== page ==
White Noise Studio, Winterswijk

Orange Maplewood – Just Another Fairytale – Part 2 – Mixing

Orange Maplewood – Just Another Fairytale – Part 2 – Mixing


On 9 may 2014, Just Another Fairytale was released, the first full length album of Orange Maplewood. The album was recorded and mixed in the White Noise Studio, formerly known as the MrMunchkin Recording Studio.
This is the second part of the blogs about the recording and mix of this album. This one’s about the mixing process.

Kick compression! @orangemaplewood

Een video die is geplaatst door Marlon Wolterink (@marlonwolterink) op



Roooooaaaar! @orangemaplewood

Een video die is geplaatst door Marlon Wolterink (@marlonwolterink) op


The first blog, about the recording, can be found here: http://www.whitenoisestudio.com/orange-maplewood-just-another-fairytale-recording/

Orange Maplewood – Just Another Fairytale Mixing Mindset

The mixes should sound kickass, fat, in your face. Polished but with a raw feel.

So how did I went to work with this mindset?

First of all, in the editing part of the mixing process.


You can edit every note perfectly in time and loose every bit of feel while doing it, or doing it with some sensibility ūüėČ

For vocals, a fair bit was edited. The Orange Maplewood songs feature a lot of many voiced vocals parts.

One rule: the first, main lead vocal is always right with timing. It was barely touched in editing, give or take a very few parts.

So, the leadvocal was the correct one to which the rest of the vocal tracks were edited to.

The leadvocal was always double recorded. In the extra parts, consonants like ”t” and ”s”es were removed or lowered in volume to avoid annoying stuttering or very hard T’s and S’s.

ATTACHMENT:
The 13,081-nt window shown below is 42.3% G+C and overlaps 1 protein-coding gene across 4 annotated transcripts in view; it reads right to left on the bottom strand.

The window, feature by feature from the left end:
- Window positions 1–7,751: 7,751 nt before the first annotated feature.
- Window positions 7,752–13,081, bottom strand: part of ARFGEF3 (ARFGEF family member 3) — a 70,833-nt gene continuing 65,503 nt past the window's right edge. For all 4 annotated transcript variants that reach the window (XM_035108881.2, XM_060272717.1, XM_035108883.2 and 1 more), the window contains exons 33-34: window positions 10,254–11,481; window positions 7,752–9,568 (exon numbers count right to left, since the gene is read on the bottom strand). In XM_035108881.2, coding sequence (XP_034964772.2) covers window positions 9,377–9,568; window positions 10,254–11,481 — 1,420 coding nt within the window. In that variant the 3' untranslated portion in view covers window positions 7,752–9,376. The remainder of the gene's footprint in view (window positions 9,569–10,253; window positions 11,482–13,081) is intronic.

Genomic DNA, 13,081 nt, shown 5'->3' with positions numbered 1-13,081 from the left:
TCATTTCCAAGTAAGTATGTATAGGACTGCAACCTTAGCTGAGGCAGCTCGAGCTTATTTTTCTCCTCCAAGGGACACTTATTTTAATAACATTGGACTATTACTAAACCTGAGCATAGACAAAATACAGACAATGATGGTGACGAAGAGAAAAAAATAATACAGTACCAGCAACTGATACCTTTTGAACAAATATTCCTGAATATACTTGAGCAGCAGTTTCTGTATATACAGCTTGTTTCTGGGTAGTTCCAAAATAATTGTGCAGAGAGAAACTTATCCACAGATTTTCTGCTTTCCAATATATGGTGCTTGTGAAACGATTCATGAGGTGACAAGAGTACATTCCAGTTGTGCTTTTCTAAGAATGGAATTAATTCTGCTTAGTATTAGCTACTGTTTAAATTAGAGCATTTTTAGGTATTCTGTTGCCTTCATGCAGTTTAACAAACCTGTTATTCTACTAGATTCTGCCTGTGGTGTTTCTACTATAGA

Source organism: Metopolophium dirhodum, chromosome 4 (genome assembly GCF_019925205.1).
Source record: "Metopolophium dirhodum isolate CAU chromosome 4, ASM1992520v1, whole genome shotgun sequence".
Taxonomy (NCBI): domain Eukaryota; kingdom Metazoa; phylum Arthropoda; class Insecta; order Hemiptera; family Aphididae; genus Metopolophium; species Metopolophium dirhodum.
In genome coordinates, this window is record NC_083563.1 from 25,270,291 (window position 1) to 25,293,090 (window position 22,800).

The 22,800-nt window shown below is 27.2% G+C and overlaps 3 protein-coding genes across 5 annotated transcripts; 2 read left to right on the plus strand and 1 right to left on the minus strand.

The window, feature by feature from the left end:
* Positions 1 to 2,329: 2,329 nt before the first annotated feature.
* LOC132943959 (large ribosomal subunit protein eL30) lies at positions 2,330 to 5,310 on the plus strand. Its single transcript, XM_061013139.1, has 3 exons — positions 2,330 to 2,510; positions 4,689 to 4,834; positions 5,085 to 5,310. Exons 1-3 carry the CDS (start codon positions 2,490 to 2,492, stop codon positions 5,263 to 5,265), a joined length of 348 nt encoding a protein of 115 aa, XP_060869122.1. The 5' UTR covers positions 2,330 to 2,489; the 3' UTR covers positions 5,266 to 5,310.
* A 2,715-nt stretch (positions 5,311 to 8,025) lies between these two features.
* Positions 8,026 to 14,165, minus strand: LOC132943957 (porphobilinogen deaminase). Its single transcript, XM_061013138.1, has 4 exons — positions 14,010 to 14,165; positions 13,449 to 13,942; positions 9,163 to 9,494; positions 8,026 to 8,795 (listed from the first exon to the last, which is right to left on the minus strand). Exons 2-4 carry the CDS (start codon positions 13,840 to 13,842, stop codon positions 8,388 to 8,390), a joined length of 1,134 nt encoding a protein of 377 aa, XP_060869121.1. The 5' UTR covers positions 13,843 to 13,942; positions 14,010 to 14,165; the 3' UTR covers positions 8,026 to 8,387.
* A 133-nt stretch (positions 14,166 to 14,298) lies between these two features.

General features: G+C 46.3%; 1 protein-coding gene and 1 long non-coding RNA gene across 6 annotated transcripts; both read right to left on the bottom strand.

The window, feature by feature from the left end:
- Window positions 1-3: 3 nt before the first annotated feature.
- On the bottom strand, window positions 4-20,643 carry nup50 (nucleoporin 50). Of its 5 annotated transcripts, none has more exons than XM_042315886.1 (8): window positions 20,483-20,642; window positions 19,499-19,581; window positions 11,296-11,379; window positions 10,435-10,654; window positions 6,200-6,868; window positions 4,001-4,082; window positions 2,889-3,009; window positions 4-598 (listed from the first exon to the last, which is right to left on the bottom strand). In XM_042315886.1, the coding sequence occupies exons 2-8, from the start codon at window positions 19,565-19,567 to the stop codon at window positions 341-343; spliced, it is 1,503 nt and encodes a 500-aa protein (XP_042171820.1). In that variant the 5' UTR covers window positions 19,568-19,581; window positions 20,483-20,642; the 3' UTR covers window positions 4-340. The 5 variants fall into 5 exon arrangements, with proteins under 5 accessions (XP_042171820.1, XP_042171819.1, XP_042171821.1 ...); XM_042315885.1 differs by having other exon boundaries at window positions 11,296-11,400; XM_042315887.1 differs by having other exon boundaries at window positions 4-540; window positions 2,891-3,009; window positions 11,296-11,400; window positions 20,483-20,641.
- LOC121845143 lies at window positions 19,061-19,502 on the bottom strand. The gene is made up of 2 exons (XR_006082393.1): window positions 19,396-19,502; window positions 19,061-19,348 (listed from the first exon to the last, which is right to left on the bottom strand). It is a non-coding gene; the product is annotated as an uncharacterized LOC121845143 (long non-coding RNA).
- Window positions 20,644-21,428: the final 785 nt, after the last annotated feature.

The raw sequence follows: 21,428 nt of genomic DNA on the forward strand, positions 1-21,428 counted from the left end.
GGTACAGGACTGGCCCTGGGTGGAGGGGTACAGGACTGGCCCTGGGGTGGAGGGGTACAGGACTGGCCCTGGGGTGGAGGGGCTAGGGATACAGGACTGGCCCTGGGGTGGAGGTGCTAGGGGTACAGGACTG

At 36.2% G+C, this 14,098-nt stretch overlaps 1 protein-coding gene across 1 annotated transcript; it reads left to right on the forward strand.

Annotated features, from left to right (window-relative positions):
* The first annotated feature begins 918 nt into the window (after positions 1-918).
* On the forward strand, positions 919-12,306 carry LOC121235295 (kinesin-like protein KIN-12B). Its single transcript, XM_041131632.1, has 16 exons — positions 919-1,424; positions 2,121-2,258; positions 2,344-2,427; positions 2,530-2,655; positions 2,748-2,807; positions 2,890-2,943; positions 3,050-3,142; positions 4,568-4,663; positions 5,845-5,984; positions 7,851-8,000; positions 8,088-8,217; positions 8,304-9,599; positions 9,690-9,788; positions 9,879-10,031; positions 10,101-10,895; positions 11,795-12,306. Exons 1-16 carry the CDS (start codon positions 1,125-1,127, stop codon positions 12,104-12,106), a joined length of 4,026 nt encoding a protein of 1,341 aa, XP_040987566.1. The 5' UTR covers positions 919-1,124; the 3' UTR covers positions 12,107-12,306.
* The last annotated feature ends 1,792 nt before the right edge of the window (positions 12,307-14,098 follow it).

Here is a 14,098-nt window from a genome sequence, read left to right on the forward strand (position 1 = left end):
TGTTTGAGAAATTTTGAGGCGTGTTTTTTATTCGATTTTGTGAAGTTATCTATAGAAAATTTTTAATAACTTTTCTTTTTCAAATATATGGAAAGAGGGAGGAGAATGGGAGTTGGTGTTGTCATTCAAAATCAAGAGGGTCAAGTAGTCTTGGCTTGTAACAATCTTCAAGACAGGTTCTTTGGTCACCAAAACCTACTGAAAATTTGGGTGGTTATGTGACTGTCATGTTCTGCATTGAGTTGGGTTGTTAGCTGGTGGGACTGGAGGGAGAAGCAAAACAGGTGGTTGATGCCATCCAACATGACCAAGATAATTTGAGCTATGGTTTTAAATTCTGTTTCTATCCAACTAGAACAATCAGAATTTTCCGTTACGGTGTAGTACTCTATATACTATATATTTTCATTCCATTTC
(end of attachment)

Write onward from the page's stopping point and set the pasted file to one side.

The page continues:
The extra backingvocals were edited in the same way, with some slight tuning wherever I felt it improved the overal choir.

Note: perfect in tune doesn’t mean it will sound the best. So reserved tuning, only when really needed.

The guitars and bass were barely touched in editing, most editing involved the start or ending of the song.

Most ”edits” were done while recording, if a part didn’t feel right, we re-recorded it.

For drums, more editing was involved. One of the reasons is that overdubbing parts for drums is harder since there are more recorded elements involved and stuff like cymbal fades are hard to rerecorded exactly the same. So for the most part, we recorded a few takes of the drums untill we felt we had the right one. When needed we edited different parts together of several takes. Was not often needed. In editing, the focus was on feel again. Slightly rushed or late bassdrum and snare drum hits were edited, some drumfills swapped.

Orange Maplewood – Just Another Fairytale Mixing

After recording and editing and doing some balancing and test eq-ing, I felt the snaredrum was lacking a bit in tone. Because of this, all snaredrums were layerd with extra samples form my Mapex Black panther snare, miced from the side. This gives a blend of top and bottom head and more shell tone. Perfect to fill the gap in the snare sound.

Before actually starting the real mix, I made use of the DBX 160A compressor.

All vocals, snare and bassdrum and a overhead went through it.

The settings for vocals were a ratio of 1.5:1 with a low threshold to increase the body of the vocals. or increase the average level of the vocals, make them more constant to cut through the walls of guitar. The overhead and snare both got a ratio of 4:1 and a medium treshold to get them slamming bit not limiting. The Subkick got a very low threshold and high ratio to reduce the peaks, the close kick mic got a ratio of 6:1 and medium threshold to bring out the attacks.

In the screenshots you can see these tracks with DBX in their name. The original tracks are still in there , but muted.

Guitar Sound: